Why is Sichuan closed? The channel 9 news guy informed us that terrorists of the Dali Lama clan are trying to break Tibet's ancient ties with China. With a lack of appreciation for all that the Chinese government has provided them, they go on targeting innocent Han Chinese in Tibet and Sichuan, burning their stores, disrupting tourism... The one-sided reports reminded us a bit of how our media covers our terrorists.
After being turned away and returning our 20km that day, we checked into a truckers stop and got to use our first village toilet. Yes, that's right, a community toilet for the whoooole village. Not so bad until it becomes obvious that no one is in charge of its upkeep. And so it has been in all of the village toilets that we've met ever since.
But luckily we had more to do that night than hang around the toilets. We had to decide where we would go next. We had met some bikers that were thinking of sneaking into Sichuan, past the checkpoint in the middle of the night. However, we both felt uncertain about that option after having seen a policeman enthusiastically beating a handcuffed guy at a previous checkpoint. Would they also beat us? We didn't really want to find out, so we decided to re-plan our route.
The next day, we decided to hitch a ride back to the previous city. But it seemed that no one, not even the public bus, wanted to stop long enough to load our bikes. We were going to have to climb all the way back out of the valley. However, Wim had the bright idea of waving a bright red 100 Yuan note (10 Euro's) in the air. Low and behold, the first truck came to a screeching halt. Before we knew it we were 100km back in Yunnan. That afternoon, a powerful earthquake magnitude 8.0 hit Sichuan, killing more than 40,000 people, leveling whole villages, and causing countless landslides on the steep mountain roads. Hundreds of kilometers away, on the roads leading out of Sichuan, we could still see the effects. The roads were littered with rocks, and all over the mountains you could see workers with brooms, sweeping small debris off the roads. You might say that we had just escaped the earthquake by a hair. Thank you PSB guy!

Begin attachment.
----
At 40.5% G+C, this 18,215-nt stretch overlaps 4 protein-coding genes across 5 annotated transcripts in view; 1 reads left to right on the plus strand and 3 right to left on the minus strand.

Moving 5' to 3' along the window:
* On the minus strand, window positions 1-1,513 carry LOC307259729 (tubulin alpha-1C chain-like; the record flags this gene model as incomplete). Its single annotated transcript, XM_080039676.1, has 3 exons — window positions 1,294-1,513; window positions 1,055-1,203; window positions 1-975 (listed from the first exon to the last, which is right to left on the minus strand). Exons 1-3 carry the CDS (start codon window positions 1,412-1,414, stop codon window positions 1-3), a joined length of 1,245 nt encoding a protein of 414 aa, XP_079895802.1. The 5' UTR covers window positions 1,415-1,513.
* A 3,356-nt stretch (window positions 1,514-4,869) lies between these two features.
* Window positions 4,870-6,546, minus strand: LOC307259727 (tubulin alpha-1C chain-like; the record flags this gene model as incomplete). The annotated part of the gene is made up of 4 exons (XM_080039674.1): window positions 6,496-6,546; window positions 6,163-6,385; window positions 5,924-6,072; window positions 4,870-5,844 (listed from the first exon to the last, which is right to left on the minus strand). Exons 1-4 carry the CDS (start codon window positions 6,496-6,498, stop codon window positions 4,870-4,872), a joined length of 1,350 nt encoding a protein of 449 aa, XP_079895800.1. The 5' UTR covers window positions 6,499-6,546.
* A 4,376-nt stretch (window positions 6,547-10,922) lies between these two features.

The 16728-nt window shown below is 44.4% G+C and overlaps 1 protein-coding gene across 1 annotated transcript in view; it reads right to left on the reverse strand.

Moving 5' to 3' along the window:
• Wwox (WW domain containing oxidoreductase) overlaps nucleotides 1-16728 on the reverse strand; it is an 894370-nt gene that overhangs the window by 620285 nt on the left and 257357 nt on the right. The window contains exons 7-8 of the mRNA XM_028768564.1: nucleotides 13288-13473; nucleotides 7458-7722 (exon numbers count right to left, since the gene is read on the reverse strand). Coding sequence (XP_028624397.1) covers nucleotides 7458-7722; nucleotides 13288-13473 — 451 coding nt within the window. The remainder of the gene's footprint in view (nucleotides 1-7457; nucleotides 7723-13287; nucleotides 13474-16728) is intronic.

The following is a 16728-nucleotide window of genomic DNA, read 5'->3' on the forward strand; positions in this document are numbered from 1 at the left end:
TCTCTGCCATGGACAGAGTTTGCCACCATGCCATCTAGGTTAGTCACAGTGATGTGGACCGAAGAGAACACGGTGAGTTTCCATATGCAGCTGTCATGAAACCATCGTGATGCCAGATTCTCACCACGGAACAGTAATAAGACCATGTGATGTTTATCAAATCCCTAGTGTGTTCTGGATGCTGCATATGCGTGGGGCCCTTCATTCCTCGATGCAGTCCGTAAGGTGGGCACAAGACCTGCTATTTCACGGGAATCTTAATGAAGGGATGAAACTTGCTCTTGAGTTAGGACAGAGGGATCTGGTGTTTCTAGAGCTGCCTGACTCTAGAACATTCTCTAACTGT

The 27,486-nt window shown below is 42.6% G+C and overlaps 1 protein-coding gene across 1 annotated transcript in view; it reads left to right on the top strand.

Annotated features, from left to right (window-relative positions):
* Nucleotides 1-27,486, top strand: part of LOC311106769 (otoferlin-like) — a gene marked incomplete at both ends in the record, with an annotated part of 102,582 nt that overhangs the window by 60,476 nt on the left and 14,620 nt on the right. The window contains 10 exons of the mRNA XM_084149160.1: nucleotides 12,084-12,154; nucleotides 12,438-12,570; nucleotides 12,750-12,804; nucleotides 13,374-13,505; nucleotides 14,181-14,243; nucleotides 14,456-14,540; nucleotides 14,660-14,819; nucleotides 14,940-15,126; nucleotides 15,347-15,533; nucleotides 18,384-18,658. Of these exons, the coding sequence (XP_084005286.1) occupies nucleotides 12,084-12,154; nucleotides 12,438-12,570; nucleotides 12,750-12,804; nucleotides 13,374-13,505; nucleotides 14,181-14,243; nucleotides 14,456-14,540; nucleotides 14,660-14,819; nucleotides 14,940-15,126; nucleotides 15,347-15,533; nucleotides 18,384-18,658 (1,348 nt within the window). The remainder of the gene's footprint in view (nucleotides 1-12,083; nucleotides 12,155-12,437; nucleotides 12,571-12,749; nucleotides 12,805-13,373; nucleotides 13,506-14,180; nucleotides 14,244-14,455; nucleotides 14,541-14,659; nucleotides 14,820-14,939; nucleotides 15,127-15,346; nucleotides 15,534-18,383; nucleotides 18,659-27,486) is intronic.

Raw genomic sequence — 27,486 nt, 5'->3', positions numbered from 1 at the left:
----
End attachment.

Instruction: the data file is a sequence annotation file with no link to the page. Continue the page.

So, we are now sitting in a fancy (15 Euro's) hotel to celebrate the reaching of our 10,000th km. We went all out, bought our first bottle of wine in 9 months and played wild games of Tetris late into the night. It was fantastic!